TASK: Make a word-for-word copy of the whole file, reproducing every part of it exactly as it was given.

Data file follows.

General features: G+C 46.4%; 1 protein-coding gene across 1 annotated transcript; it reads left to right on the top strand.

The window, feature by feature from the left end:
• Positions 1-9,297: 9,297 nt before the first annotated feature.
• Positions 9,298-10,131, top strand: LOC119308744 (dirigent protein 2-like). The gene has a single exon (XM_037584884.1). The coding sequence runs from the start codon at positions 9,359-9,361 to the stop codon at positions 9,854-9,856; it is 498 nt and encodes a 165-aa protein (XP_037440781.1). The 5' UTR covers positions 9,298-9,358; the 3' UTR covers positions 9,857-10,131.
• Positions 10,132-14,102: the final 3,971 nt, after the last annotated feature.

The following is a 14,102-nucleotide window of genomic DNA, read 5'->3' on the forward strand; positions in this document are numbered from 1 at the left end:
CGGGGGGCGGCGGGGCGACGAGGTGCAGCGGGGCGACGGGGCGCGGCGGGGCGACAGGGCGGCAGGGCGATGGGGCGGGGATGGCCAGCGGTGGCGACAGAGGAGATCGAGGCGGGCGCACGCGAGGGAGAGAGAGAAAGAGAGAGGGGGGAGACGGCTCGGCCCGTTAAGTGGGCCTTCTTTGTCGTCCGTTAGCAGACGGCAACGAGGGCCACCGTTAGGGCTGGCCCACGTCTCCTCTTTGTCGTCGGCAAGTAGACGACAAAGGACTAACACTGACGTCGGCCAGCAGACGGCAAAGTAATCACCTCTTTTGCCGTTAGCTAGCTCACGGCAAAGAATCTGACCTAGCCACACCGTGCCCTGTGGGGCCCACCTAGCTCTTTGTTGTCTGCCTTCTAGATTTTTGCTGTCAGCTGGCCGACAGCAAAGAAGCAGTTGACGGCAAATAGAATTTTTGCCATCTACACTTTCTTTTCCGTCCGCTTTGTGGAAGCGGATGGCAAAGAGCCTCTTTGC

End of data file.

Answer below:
General features: G+C 46.4%; 1 protein-coding gene across 1 annotated transcript; it reads left to right on the top strand.

The window, feature by feature from the left end:
• Positions 1-9,297: 9,297 nt before the first annotated feature.
• Positions 9,298-10,131, top strand: LOC119308744 (dirigent protein 2-like). The gene has a single exon (XM_037584884.1). The coding sequence runs from the start codon at positions 9,359-9,361 to the stop codon at positions 9,854-9,856; it is 498 nt and encodes a 165-aa protein (XP_037440781.1). The 5' UTR covers positions 9,298-9,358; the 3' UTR covers positions 9,857-10,131.
• Positions 10,132-14,102: the final 3,971 nt, after the last annotated feature.

The following is a 14,102-nucleotide window of genomic DNA, read 5'->3' on the forward strand; positions in this document are numbered from 1 at the left end:
CGGGGGGCGGCGGGGCGACGAGGTGCAGCGGGGCGACGGGGCGCGGCGGGGCGACAGGGCGGCAGGGCGATGGGGCGGGGATGGCCAGCGGTGGCGACAGAGGAGATCGAGGCGGGCGCACGCGAGGGAGAGAGAGAAAGAGAGAGGGGGGAGACGGCTCGGCCCGTTAAGTGGGCCTTCTTTGTCGTCCGTTAGCAGACGGCAACGAGGGCCACCGTTAGGGCTGGCCCACGTCTCCTCTTTGTCGTCGGCAAGTAGACGACAAAGGACTAACACTGACGTCGGCCAGCAGACGGCAAAGTAATCACCTCTTTTGCCGTTAGCTAGCTCACGGCAAAGAATCTGACCTAGCCACACCGTGCCCTGTGGGGCCCACCTAGCTCTTTGTTGTCTGCCTTCTAGATTTTTGCTGTCAGCTGGCCGACAGCAAAGAAGCAGTTGACGGCAAATAGAATTTTTGCCATCTACACTTTCTTTTCCGTCCGCTTTGTGGAAGCGGATGGCAAAGAGCCTCTTTGC